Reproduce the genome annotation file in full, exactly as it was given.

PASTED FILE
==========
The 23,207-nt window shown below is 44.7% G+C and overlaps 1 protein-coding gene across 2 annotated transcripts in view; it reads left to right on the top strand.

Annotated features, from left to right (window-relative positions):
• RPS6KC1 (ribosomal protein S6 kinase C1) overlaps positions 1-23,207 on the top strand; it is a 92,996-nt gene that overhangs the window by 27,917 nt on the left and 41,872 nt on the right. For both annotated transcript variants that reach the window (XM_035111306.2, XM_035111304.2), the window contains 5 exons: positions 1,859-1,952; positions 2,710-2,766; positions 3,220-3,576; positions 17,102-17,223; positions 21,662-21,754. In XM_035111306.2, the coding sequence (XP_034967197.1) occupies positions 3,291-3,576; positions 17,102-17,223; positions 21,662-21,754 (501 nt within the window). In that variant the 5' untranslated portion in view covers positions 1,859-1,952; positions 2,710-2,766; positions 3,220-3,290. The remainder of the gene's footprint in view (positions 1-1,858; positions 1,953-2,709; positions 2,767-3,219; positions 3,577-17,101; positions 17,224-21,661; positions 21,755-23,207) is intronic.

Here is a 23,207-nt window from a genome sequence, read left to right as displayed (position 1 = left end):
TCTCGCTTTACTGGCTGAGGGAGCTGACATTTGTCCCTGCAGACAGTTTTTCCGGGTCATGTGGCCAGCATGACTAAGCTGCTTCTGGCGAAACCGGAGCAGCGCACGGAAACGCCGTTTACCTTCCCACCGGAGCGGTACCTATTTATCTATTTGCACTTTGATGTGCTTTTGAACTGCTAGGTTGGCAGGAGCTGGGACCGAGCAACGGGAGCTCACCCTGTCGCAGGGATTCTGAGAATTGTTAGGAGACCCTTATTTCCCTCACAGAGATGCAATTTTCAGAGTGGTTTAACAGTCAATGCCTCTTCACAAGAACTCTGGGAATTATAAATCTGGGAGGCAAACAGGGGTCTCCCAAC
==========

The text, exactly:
The 23,207-nt window shown below is 44.7% G+C and overlaps 1 protein-coding gene across 2 annotated transcripts in view; it reads left to right on the top strand.

Annotated features, from left to right (window-relative positions):
• RPS6KC1 (ribosomal protein S6 kinase C1) overlaps positions 1-23,207 on the top strand; it is a 92,996-nt gene that overhangs the window by 27,917 nt on the left and 41,872 nt on the right. For both annotated transcript variants that reach the window (XM_035111306.2, XM_035111304.2), the window contains 5 exons: positions 1,859-1,952; positions 2,710-2,766; positions 3,220-3,576; positions 17,102-17,223; positions 21,662-21,754. In XM_035111306.2, the coding sequence (XP_034967197.1) occupies positions 3,291-3,576; positions 17,102-17,223; positions 21,662-21,754 (501 nt within the window). In that variant the 5' untranslated portion in view covers positions 1,859-1,952; positions 2,710-2,766; positions 3,220-3,290. The remainder of the gene's footprint in view (positions 1-1,858; positions 1,953-2,709; positions 2,767-3,219; positions 3,577-17,101; positions 17,224-21,661; positions 21,755-23,207) is intronic.

Here is a 23,207-nt window from a genome sequence, read left to right as displayed (position 1 = left end):
TCTCGCTTTACTGGCTGAGGGAGCTGACATTTGTCCCTGCAGACAGTTTTTCCGGGTCATGTGGCCAGCATGACTAAGCTGCTTCTGGCGAAACCGGAGCAGCGCACGGAAACGCCGTTTACCTTCCCACCGGAGCGGTACCTATTTATCTATTTGCACTTTGATGTGCTTTTGAACTGCTAGGTTGGCAGGAGCTGGGACCGAGCAACGGGAGCTCACCCTGTCGCAGGGATTCTGAGAATTGTTAGGAGACCCTTATTTCCCTCACAGAGATGCAATTTTCAGAGTGGTTTAACAGTCAATGCCTCTTCACAAGAACTCTGGGAATTATAAATCTGGGAGGCAAACAGGGGTCTCCCAAC